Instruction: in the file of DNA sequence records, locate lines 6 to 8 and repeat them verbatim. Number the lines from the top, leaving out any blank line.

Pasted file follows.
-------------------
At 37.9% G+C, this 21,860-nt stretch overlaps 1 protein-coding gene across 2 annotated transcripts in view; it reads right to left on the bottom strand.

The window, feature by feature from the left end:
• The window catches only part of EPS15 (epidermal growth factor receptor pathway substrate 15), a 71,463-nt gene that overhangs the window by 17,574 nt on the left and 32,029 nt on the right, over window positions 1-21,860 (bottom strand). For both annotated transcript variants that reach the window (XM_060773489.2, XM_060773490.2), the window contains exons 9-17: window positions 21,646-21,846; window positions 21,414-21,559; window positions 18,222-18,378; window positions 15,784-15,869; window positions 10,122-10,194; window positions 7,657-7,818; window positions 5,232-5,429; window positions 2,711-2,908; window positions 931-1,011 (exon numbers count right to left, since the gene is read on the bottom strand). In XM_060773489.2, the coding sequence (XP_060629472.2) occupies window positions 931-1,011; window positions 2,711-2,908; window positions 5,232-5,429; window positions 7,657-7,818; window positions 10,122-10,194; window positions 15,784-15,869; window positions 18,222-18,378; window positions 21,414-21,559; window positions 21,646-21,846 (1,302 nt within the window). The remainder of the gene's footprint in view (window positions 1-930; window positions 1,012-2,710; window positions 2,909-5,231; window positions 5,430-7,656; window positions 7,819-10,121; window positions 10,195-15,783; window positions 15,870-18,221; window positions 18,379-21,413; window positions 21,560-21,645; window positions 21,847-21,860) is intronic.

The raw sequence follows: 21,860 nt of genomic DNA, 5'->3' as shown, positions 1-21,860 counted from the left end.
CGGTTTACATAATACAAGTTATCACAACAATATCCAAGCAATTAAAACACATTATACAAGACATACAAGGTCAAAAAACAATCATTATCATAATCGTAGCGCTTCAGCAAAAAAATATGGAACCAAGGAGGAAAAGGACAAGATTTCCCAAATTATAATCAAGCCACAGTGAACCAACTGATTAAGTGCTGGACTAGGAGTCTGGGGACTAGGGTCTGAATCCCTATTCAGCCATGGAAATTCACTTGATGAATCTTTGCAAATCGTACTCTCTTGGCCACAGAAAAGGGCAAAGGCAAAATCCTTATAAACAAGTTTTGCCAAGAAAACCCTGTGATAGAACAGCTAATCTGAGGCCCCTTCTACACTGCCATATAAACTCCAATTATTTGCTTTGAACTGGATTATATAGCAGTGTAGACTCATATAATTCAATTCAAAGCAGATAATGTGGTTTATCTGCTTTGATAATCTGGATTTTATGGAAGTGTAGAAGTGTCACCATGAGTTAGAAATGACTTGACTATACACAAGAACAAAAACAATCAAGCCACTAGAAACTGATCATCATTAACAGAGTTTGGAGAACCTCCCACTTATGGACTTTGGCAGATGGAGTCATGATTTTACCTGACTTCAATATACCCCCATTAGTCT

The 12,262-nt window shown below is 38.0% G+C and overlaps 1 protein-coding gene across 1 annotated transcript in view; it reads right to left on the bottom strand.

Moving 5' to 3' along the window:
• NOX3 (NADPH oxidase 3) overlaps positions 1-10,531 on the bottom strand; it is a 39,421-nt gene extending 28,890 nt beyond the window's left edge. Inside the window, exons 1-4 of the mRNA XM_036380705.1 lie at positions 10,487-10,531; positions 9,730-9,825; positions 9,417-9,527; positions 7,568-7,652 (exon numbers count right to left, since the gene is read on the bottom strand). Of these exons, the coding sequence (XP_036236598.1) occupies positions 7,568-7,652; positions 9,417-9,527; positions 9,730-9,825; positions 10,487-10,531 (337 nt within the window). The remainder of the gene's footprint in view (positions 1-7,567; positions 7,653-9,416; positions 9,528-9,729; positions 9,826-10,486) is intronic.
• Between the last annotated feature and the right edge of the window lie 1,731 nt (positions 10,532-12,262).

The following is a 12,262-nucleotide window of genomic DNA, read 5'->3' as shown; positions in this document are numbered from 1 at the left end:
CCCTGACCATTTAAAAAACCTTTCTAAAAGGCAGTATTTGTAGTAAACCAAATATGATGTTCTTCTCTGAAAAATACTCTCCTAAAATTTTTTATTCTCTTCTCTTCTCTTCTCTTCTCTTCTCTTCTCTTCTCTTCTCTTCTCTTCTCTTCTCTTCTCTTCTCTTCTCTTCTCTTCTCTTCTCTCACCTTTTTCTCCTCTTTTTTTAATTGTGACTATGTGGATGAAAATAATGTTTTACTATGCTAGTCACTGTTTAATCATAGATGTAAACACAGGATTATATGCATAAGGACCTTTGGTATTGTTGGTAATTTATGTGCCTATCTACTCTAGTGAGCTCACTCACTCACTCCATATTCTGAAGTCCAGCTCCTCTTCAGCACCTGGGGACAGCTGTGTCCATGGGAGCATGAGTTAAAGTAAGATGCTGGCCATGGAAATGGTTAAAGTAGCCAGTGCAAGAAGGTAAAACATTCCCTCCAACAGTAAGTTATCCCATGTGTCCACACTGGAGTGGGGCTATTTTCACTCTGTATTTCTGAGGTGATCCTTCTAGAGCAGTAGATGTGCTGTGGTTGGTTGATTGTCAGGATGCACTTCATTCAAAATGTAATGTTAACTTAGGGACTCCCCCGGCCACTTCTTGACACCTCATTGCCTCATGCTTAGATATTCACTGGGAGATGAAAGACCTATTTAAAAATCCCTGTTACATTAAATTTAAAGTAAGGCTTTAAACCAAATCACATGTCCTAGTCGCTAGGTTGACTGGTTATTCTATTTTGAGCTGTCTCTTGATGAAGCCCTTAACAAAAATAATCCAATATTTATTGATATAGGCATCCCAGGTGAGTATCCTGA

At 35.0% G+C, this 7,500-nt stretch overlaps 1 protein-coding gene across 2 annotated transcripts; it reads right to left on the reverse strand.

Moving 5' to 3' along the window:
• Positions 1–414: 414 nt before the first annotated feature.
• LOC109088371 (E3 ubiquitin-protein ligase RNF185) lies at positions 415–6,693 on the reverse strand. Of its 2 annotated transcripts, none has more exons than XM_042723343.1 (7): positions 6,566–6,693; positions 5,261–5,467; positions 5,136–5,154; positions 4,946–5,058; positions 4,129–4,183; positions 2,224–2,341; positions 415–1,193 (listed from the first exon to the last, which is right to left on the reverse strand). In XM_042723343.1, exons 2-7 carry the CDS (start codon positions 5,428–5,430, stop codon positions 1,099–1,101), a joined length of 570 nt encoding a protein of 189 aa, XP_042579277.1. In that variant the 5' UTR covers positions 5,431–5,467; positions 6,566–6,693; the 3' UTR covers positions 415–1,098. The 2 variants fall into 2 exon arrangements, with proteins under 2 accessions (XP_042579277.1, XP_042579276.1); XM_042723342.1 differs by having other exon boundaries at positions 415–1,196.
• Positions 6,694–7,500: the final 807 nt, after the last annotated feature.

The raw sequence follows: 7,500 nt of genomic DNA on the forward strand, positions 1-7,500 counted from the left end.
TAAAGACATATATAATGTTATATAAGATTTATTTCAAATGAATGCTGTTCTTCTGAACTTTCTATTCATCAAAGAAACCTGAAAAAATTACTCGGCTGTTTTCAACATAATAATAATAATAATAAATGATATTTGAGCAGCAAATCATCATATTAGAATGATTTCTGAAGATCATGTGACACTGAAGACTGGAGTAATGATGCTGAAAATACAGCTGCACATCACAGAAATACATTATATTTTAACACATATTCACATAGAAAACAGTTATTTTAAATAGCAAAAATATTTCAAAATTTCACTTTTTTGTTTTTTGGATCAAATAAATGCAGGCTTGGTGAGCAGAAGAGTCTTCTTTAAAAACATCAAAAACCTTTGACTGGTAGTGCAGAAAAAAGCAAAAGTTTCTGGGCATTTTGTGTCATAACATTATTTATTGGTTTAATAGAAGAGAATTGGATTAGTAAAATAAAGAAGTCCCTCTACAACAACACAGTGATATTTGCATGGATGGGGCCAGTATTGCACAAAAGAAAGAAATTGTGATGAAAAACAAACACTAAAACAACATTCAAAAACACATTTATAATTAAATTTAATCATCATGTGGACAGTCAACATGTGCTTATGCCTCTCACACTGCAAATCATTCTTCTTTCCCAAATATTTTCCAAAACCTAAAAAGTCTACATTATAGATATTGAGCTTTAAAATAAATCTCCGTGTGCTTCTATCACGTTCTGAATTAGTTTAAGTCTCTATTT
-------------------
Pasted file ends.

The 12,262-nt window shown below is 38.0% G+C and overlaps 1 protein-coding gene across 1 annotated transcript in view; it reads right to left on the bottom strand.

Moving 5' to 3' along the window:
• NOX3 (NADPH oxidase 3) overlaps positions 1-10,531 on the bottom strand; it is a 39,421-nt gene extending 28,890 nt beyond the window's left edge. Inside the window, exons 1-4 of the mRNA XM_036380705.1 lie at positions 10,487-10,531; positions 9,730-9,825; positions 9,417-9,527; positions 7,568-7,652 (exon numbers count right to left, since the gene is read on the bottom strand). Of these exons, the coding sequence (XP_036236598.1) occupies positions 7,568-7,652; positions 9,417-9,527; positions 9,730-9,825; positions 10,487-10,531 (337 nt within the window). The remainder of the gene's footprint in view (positions 1-7,567; positions 7,653-9,416; positions 9,528-9,729; positions 9,826-10,486) is intronic.